The Putt-Tones - Still Rockin' After 30 Years

Dan Howe, Kerry Smith, Charlie Eggerding and Biff Birdsall
of the world famous Putt Tones.

When we got wind of the Putt-Tones softball team and their 30 year history, we thought for sure someone was pulling our leg so it was off to Belknap Park to see these guys first hand. Turns out the report was true; three core members of the team have a 30 year history of playing softball together. Right before the 1980 season three brothers hatched the idea of forming a softball team. Art, Charlie, and Tim Eggerding decided the first guy they would recruit would be their buddy down the street, Dan Howe.
Fast forward 29 seasons, (an argument can be made for doubling that number to 58 seasons because they play in both summer and fall leagues), and Dan Howe is still playing softball with Charlie and Tim Eggerding. While these three have the longest tenure, the team has others with equally impressive numbers. Kerry Smith signed on in 1983 as did Ben Tant. Biff Birdsall, the current skipper of the team, joined up in 1990. Oogie Lamar has been a member for 15 years and he has so much fun he recruited his brother Ty eight years ago. (Oogie is the glue of the infield at short; the guy has a great glove.)
We never figured out how many years Pat Burkhalter has been a Putt-Tone, but he convinced his son Adam to start playing three years ago which makes him the “rookie” of the team. Adam was playing center and rest assured the he has an arm on him that won’t quit. Tim Eggerding was working for the GRFD the night we saw the team, but Biff had plenty of others to fill the roster: Mingo Tobar (who almost convinced us he was playing illegally via a raft from Cuba), Denny Middleton, Dan Weber (who rides a sweet ’98 Harley Road King to every game), Brad Frank, Dave Sergeant, and Andy Duch joined in the fun.
FUN is a key word for the Putt-Tones and they make that crystal clear. Their name is a derivative that reflects their history. They were initially sponsored by Bel-Tone Hearing Center from ’84-’92, but since then they have been taken care of by the folks at Putt Putts, a bar on the West Side of Grand Rapids. Out of respect for their first sponsors the name Putt-Tones was chosen. Trying to filter factual information out of the constant flow of good natured banter, softball yarns, and assorted tall tales from this crowd proved to be a bit of a challenge. These guys crack wise like a dugout full of comedians.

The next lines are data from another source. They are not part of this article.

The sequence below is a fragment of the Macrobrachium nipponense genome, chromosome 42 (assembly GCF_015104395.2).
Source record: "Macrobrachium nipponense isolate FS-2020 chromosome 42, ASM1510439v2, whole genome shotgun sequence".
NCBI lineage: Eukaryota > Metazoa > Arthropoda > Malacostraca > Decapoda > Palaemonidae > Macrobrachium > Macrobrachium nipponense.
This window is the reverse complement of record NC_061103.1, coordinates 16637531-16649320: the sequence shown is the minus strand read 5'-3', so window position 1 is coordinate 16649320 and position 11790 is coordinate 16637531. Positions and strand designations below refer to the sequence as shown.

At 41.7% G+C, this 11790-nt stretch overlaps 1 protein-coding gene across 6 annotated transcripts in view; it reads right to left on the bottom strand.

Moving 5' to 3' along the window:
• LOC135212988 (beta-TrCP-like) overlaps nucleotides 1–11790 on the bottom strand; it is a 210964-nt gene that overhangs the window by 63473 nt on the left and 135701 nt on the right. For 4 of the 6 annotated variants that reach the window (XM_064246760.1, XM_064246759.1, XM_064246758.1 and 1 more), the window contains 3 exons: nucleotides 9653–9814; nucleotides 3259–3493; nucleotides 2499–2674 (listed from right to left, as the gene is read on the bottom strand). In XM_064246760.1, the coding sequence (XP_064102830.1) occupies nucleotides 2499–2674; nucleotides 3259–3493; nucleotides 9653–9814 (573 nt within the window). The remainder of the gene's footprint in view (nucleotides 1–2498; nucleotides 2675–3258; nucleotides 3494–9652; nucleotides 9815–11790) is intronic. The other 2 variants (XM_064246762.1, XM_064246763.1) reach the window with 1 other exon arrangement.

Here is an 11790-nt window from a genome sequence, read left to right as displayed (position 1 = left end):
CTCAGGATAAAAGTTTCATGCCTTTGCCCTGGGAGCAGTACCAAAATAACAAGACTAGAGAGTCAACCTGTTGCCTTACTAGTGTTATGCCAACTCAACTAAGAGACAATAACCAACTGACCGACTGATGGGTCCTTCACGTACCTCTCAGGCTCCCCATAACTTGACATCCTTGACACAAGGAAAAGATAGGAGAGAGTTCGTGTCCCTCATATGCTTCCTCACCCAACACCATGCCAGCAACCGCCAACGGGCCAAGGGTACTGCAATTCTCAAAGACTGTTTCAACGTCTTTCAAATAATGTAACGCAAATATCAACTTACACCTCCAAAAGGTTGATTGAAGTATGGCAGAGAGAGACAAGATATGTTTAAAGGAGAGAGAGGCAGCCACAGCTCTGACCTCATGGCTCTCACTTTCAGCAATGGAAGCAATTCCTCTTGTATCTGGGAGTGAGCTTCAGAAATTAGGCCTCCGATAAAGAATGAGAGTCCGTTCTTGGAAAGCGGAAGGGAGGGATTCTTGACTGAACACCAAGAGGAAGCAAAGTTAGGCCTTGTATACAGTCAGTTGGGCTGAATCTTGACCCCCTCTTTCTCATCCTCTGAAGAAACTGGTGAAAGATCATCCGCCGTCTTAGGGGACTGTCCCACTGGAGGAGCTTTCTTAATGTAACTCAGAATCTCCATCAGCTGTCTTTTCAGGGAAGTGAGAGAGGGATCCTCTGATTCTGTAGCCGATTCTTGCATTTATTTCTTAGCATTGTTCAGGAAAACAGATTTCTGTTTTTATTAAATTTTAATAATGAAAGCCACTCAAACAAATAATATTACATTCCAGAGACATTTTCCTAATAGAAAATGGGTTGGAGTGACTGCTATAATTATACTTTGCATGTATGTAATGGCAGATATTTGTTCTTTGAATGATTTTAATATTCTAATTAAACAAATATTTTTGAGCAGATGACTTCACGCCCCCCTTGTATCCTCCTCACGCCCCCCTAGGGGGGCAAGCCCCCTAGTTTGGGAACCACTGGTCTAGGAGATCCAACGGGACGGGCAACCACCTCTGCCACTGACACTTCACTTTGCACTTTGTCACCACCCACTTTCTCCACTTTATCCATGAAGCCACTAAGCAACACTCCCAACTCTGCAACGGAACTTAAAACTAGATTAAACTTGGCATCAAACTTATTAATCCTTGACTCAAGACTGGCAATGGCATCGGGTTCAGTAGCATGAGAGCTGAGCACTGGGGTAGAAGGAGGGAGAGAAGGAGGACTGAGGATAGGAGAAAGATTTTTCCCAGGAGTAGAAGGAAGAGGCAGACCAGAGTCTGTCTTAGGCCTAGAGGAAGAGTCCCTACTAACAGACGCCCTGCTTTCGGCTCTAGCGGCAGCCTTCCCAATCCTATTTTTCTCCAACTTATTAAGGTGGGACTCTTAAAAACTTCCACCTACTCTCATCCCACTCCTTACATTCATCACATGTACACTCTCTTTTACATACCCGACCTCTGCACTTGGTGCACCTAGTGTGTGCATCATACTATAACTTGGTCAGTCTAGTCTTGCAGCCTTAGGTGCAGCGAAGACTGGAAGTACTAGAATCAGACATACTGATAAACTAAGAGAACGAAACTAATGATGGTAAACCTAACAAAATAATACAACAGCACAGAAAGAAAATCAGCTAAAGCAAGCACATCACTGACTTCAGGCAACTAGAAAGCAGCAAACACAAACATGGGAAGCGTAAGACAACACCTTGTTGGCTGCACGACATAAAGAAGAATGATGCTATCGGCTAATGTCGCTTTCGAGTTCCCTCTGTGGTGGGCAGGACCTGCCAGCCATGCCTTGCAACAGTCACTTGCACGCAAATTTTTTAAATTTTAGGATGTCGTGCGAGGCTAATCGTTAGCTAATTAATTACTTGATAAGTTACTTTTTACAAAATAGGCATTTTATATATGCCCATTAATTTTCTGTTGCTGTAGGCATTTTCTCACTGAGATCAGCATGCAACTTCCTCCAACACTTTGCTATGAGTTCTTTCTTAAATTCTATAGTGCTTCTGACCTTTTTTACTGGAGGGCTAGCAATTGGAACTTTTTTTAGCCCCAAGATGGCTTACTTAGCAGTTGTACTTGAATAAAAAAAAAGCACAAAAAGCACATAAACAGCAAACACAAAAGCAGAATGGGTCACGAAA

That being said, do not be fooled – when the Putt-Tones show up, they are ready to play. They have taken the league championship six out of the last seven seasons. Since Biff took the job of “coaching” the team is 52-10. When you consider the average age of this team is 47 ½ and then watch how they play against a field of mostly younger guys, they are very impressive. What the years might have shaved off in speed and reflexes, the Putt-Tones more than make up for with their heads up play and decades of experience. They take the game seriously even while joking and smiling non-stop. We watched more than one of them digging for an extra base and hustling to make the play. Ben Tant was sitting out with a broken thumb from a line drive he caught earlier in the season. It is noteworthy that he played two more innings AFTER he broke the thumb.
One of the many team mottos is “It’s not about the game, it’s about the gang.” Their main objective is to have a good time while competing at their best. Their approach is so mellow that when a ref made a stinky, stinky call they remained nonplussed and took it all in stride. However polite they are to officials and opponents, they can be kind of hard on each other.
For one example, they fine each other without mercy. These fines are serious money, too – up to .25 cents at a time. Players can be fined for throwing too soft or too hard. Putt-Tones can be fined for lousy hitting or for hitting too well. Dan Howe was once fined for a hitting a triple and “replacing the Kentucky Derby as the most exciting two minutes in sports”.
In addition to jabbing each other with verbal barbs, these guys will happily brag about their own shortcomings. When Oogie was complimented about his work at short, he related how one time he allowed “almost 30 runs” when he was put in to pitch. This prompted Dan Howe to recall a disastrous inning in which he swears he faced the whole line-up five or six times.
Back to the game: The Putt-Tones jumped to an early lead, but their opponents closed the gap to 5-4 after three innings. Thanks to some great work at bat, the Putt-Tones increased the lead to 12-4 by the fifth. Dan Sergeant made a great running catch in the outfield to shut down an offensive push in the sixth. In the last inning, the gap was narrowed to 12-7 with one out and two men on. Ty Lamar ended the contest with a great snag at third that he turned into a double play.
As much as we hate to, sometimes we have to fall back on an overused phrase: “What a great bunch of guys” is how we would characterize the Putt-Tones. They play to win, but they concentrate on having fun.
We have heard rumors that the team is being considered as the next set of poster boys for AARP and that many of the retirement homes in the Grand Rapids area are chasing them down with sponsorship money. In the interest of full disclosure we must confess that those rumors originated in the Putt-Tones dugout and should be considered as slightly less than factual.
Play Ball!
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